September 25, 2012 – The process of data governance in any organization involves the organization of policies, processes and controls across owners and users of data domains, often with an operational focus.

Research and development data governance projects, as in the pharmaceutical industry, are no less urgent given the stakes of managing costly drug pipelines, but involve more parties and processes that are drawn out over years.

Janssen Research & Development, a pharmaceutical company within Johnson & Johnson, presents one such example. (JRD’s story will be featured in depth at the 7th annual MDM & Data Governance Summit October 14-16, 2012 in New York.) Janssen R&D is one of the Janssen Pharmaceutical Companies, and discovers and develops innovative medicines for many medical needs, including cardiovascular and metabolism, immunology, infectious diseases and vaccines in neuroscience and oncology.

As ever in pharma R&D, the watch words are time to market, and in JRD’s setting of distributed research and scientific pursuits where opinions don’t neatly fit spreadsheets, governance has benefited from the creation of a semantic business glossary. The glossary is being implemented through a collaborative governance tool that lets business and technical people implement and to a degree automate definitions and rules into dictionaries and workflows.

“In an R&D setting there are many systems and opinions that need to come to agreement across drug development departments,” says Patrick Genyn, who heads the drug development team for information governance at JRD.

For that reason, MDM governance is initiated in decentralized communities of practice that come from business, science and those charged with setting quality requirements for specific data points. The community leaders meet informally each week and build a version for their data domain in the semantic business glossary, which is then circulated in their community for feedback.

One of the biggest challenges was trying to convey what ownership meant, says Erica Gooch, the lead for drug development and information governance at JRD. “The challenge was enlarging the scope from functional area[s] to drug development and that required a different approach from the data owners.” For people usually off working in their functional areas, Gooch says, it was necessary to explain that their input would not necessarily be the end all, but an informed baseline to start from that could be mapped, and, when ready, integrated across systems or organizations.

The community reps were presented with “pretty solid versions” of rules and definitions with feedback and takeaways from their functional areas, says Gooch, which are submitted for approval to the glossary for the organization at large.  That is facilitated through the semantic business glossary, which Gooch says exports and shares organized views with swim lanes for processes and identified owners, much more useful than a spreadsheet or shared collaboration repository.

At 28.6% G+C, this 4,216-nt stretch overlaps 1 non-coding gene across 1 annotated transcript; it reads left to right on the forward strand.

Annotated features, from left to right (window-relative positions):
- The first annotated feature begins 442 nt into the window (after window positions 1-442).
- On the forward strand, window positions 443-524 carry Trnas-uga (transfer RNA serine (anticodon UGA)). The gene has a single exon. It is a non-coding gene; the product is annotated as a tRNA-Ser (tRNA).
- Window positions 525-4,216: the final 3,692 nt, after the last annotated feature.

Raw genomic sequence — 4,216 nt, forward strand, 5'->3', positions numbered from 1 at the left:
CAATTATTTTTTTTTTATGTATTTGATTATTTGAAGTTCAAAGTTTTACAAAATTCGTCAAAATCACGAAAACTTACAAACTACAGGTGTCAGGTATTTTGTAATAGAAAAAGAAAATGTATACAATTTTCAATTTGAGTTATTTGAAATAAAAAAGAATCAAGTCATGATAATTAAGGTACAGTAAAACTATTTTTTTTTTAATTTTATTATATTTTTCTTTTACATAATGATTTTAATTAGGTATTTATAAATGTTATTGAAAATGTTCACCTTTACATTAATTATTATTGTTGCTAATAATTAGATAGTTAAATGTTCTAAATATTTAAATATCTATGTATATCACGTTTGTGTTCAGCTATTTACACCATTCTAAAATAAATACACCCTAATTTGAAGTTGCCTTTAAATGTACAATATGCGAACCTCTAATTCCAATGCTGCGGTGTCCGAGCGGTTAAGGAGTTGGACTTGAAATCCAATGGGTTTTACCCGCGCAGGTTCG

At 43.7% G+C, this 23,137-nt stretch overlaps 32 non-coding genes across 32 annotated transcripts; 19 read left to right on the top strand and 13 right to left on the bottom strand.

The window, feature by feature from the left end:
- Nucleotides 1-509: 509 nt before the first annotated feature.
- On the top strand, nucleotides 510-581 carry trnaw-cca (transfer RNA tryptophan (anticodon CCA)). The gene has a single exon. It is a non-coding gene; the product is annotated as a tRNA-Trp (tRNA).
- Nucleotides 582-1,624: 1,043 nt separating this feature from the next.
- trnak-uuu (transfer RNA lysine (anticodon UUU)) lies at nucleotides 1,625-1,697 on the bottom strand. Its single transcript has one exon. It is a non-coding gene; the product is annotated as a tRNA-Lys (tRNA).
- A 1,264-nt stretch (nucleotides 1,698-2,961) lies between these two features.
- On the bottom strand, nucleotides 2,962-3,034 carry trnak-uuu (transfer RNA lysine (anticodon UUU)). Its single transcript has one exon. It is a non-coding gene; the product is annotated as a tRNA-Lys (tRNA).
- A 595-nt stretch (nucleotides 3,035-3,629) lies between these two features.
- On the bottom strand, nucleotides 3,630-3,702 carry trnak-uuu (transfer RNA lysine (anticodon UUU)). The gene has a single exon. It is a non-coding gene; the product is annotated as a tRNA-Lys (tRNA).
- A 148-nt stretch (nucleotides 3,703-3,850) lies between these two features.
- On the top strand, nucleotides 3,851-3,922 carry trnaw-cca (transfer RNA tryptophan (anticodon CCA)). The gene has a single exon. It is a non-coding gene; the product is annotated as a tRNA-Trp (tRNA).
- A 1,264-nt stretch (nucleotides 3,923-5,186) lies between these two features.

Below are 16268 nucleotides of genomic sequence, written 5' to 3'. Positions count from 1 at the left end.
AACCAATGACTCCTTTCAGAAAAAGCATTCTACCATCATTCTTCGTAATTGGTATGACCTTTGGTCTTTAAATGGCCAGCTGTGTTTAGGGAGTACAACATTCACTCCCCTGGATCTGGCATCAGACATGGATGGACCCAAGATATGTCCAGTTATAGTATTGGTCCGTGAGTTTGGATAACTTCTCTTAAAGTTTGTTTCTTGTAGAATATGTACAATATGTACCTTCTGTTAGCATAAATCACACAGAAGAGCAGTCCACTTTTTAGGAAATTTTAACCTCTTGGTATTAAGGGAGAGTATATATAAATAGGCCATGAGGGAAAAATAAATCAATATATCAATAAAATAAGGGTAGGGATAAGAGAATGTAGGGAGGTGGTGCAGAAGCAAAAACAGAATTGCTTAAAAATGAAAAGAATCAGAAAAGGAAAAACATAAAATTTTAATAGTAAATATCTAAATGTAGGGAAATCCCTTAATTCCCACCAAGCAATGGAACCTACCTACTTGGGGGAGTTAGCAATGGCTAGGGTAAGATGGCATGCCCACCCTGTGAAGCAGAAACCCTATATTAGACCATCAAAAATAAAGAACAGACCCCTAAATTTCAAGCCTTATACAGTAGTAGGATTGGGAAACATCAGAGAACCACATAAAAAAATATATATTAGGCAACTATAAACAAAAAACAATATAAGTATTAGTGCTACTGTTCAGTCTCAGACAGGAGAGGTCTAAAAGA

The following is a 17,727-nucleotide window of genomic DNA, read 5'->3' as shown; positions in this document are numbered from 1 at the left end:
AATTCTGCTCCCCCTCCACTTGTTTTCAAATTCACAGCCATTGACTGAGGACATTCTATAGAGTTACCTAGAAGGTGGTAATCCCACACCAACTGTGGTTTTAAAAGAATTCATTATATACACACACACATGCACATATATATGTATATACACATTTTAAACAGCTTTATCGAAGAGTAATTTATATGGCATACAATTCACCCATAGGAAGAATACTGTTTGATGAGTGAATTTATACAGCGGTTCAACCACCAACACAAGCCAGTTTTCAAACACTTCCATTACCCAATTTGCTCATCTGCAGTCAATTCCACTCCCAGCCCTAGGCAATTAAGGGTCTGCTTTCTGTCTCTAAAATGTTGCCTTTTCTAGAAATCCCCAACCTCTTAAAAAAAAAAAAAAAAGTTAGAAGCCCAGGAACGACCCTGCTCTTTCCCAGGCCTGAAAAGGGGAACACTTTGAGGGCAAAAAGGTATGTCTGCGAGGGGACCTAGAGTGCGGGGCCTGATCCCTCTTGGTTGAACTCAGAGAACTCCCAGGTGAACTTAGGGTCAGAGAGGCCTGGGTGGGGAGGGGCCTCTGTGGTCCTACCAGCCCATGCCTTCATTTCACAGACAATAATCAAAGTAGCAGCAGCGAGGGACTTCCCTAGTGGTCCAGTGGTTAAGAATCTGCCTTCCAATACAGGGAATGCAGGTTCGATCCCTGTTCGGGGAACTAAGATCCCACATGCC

“We can leverage each other’s success and ultimately update some nice points [from different groups] into our definition and our semantic glossary,” Gooch says. It’s easy to point the volume of work done and sources involved in the glossary, which is also a good way to advertise data governance to the organization.

Genyn thinks JRD will also benefit from quicker processes and much more secondary usage of data. “At Janssen we are known for getting submissions out the door fast when somebody comes up with an idea for a new molecule. Now we can think about reusing that information in other projects with different drug compounds and indications.”

Secondary usage is still a goal at JRD where the company has so far put master data into production for specific compounds and will soon have another domain for clinical research investigative sites, which are all the addresses and facilities where clinical trials take place. It’s a lot of manual effort to put  together, Genyn says, but the research and other information has a lot of shelf life for reuse in new developments. Once completed it will mesh easily with new data entering the system.

“The tricky part I think we have had some success with where others struggle is managing the semantics and the owners, and including our narrower and wider views from science and the business,” Gooch says.

In the end, for a big organization like J&J it will be helpful to have a central place online with managed communities, synonyms, reference data and health authority standards that can be handed along to outsource partners who profile data and provide validation for JRD.

It’s a governance organization that makes heavy use of the semantic platform and work up front that will free data owners from repeated tasks down the road, Genyn says. “Normally the data owner gets all that ongoing work and those people are extremely busy bringing valuable research and opinions to the table. Eventually we’ll have sensible views where a data owner can approve changes with a quick turnaround that’s not a big burden to them.”

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